The note-taking features of the device have also been expanded to make it easier to create and store or share collections of screenshots, as well as convert photos of whiteboards and the like into an editable note.
Another camera-linked feature Samsung introduced was the “Wide Selfie” mode, which lets you shoot an almost-panoramic photo with the front-facing camera.
In my hands-on time, all of the new features Samsung touted seemed to work as advertised.
It’s worth going into a bit more detail about “Photo Note” as it might not live up to everyone’s expectations. While Photo Note does let you convert a picture into something you can edit, it does not support optical character recognition.
Instead, it converts a part of the image into lines which you can select, move around, and change the size and colour of.
Though it wasn’t really possible to get hands-on experience with the value-added features Samsung announced for the Note 4 in South Africa, it is worthy of a mention as it forms a big part of the value proposition.
In addition to a host of bundled apps, the Note 4 will also come with included features specific to Africa and South Africa.
Among them is the well-known “Accidental Damage from Handling”, or ADH Warranty.
Under this two year warranty, Samsung offers one free repair of the device’s screen should it become damaged for whatever reason. Note 4 owners are provided a loan unit for the duration of the repair and Samsung said that your device will be collected from and returned to you wherever you are in South Africa.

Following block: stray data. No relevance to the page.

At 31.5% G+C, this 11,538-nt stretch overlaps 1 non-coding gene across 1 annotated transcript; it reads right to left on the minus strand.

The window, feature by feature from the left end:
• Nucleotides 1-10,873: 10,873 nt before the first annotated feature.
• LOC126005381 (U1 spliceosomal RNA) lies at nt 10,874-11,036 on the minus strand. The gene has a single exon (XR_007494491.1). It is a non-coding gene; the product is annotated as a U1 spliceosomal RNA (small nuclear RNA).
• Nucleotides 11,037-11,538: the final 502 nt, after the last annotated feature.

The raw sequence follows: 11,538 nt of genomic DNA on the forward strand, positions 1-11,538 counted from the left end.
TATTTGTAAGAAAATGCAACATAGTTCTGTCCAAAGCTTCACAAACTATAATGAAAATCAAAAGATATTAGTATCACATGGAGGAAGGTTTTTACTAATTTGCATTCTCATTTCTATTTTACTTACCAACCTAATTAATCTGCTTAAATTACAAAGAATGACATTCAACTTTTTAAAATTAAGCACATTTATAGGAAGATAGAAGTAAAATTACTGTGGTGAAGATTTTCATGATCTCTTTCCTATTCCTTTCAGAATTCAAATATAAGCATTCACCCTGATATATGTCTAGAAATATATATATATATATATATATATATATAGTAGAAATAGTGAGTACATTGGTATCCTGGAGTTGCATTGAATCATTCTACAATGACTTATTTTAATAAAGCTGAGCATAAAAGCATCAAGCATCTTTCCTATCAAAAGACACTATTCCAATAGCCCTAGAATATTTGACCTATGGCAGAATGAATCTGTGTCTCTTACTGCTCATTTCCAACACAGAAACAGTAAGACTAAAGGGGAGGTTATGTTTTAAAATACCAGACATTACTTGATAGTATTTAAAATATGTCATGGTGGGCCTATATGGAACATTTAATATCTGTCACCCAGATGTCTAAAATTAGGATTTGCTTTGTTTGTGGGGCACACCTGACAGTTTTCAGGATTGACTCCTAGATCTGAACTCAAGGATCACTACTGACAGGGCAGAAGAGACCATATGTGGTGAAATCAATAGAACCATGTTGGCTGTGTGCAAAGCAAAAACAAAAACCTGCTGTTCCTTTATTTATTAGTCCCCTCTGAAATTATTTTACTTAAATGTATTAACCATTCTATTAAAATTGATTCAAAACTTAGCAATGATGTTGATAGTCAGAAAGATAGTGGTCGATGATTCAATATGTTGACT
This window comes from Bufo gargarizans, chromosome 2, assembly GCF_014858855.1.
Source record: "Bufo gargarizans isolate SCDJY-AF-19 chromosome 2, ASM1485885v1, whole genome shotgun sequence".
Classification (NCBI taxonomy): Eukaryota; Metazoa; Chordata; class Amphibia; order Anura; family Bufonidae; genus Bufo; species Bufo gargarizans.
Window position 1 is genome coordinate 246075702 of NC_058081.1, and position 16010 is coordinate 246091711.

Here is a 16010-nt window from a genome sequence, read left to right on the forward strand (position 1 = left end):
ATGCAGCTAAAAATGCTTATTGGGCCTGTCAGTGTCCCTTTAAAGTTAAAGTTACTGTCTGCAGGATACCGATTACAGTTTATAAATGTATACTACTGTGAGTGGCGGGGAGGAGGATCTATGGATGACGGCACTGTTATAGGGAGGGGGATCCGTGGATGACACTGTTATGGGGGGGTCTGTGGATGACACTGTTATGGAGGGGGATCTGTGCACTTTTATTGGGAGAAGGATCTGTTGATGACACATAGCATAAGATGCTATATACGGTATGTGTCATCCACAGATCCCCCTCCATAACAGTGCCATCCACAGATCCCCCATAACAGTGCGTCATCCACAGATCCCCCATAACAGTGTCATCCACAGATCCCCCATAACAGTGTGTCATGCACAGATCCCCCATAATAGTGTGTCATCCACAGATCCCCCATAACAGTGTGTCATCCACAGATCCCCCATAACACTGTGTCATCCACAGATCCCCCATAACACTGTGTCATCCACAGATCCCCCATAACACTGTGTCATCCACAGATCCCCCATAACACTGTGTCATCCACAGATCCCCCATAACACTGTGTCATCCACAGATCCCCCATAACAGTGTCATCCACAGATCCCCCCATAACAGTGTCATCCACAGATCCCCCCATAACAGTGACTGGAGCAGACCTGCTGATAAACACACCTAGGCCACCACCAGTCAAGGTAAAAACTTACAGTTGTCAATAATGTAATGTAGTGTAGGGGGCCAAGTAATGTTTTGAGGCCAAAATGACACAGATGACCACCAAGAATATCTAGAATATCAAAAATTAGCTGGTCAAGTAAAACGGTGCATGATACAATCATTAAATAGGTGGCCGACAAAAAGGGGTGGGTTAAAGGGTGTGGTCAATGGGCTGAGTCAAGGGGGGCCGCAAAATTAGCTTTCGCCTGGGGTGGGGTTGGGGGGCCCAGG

The Samsung Galaxy Note 4 also includes 2GB of free Wi-Fi per month for 12 months through AlwaysOn, and ships with the DStv BoxOffice application.
Note Edge hands-on
The Note Edge has a lot in common with the Samsung Galaxy Note 4, so much of the hands-on impression given above also applies in its case.
As it is somewhat wider than the Note 4, it is more unwieldy and doesn’t feel quite as easy to grip.
Left-handed users may find the Edge especially cumbersome to use as the edge display sits wedged against the palm when held in your right hand as opposed to resting against your fingers when held in the left.
You switch between the edge display’s currently selected panel and a universal set of shortcuts by swiping vertically. Switching between different edge display panels involves swiping horizontally.
The edge display itself is responsive, but doesn’t come across as more than a nifty gimmick for now. It will be interesting to see where this use of curved displays goes.
Samsung and South Africa’s mobile operators launched the Galaxy Note 4 on Friday at a recommended retail price of R11,759.
The Samsung Galaxy Note Edge is set to become available in South Africa during the first quarter of 2015.
Accessories such as the Gear S smartwatch are also not available immediately, though Samsung said it expects to launch it during November 2014 at a recommended price of R6,599.
Samsung has also promised that it is working to bring the Gear VR headset for the Note 4 to South Africa.